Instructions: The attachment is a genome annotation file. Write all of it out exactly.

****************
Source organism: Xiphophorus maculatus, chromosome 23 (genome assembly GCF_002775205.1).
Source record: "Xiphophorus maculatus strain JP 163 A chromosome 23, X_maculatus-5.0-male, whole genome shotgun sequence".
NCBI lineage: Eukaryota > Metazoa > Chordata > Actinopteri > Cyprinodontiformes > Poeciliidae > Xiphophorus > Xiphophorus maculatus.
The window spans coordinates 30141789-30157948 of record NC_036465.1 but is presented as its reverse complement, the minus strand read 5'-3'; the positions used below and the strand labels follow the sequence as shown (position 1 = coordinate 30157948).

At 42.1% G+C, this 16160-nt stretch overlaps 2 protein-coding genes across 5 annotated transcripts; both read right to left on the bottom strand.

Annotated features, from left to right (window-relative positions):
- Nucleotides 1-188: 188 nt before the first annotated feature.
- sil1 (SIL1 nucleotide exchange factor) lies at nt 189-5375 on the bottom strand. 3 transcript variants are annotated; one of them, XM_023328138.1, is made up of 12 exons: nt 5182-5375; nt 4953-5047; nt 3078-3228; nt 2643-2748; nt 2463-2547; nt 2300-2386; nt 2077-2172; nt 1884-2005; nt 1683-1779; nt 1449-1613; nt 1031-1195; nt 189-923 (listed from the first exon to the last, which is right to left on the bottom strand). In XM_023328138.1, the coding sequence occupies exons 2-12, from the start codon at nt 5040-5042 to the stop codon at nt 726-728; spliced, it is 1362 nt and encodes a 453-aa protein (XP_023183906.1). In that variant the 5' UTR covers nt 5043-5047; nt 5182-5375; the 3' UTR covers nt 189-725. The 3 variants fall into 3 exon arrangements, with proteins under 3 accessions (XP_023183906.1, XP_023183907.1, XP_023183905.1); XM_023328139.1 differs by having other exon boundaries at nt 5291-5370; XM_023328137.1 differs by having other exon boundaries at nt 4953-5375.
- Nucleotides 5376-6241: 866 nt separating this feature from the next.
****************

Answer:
Source organism: Xiphophorus maculatus, chromosome 23 (genome assembly GCF_002775205.1).
Source record: "Xiphophorus maculatus strain JP 163 A chromosome 23, X_maculatus-5.0-male, whole genome shotgun sequence".
NCBI lineage: Eukaryota > Metazoa > Chordata > Actinopteri > Cyprinodontiformes > Poeciliidae > Xiphophorus > Xiphophorus maculatus.
The window spans coordinates 30141789-30157948 of record NC_036465.1 but is presented as its reverse complement, the minus strand read 5'-3'; the positions used below and the strand labels follow the sequence as shown (position 1 = coordinate 30157948).

At 42.1% G+C, this 16160-nt stretch overlaps 2 protein-coding genes across 5 annotated transcripts; both read right to left on the bottom strand.

Annotated features, from left to right (window-relative positions):
- Nucleotides 1-188: 188 nt before the first annotated feature.
- sil1 (SIL1 nucleotide exchange factor) lies at nt 189-5375 on the bottom strand. 3 transcript variants are annotated; one of them, XM_023328138.1, is made up of 12 exons: nt 5182-5375; nt 4953-5047; nt 3078-3228; nt 2643-2748; nt 2463-2547; nt 2300-2386; nt 2077-2172; nt 1884-2005; nt 1683-1779; nt 1449-1613; nt 1031-1195; nt 189-923 (listed from the first exon to the last, which is right to left on the bottom strand). In XM_023328138.1, the coding sequence occupies exons 2-12, from the start codon at nt 5040-5042 to the stop codon at nt 726-728; spliced, it is 1362 nt and encodes a 453-aa protein (XP_023183906.1). In that variant the 5' UTR covers nt 5043-5047; nt 5182-5375; the 3' UTR covers nt 189-725. The 3 variants fall into 3 exon arrangements, with proteins under 3 accessions (XP_023183906.1, XP_023183907.1, XP_023183905.1); XM_023328139.1 differs by having other exon boundaries at nt 5291-5370; XM_023328137.1 differs by having other exon boundaries at nt 4953-5375.
- Nucleotides 5376-6241: 866 nt separating this feature from the next.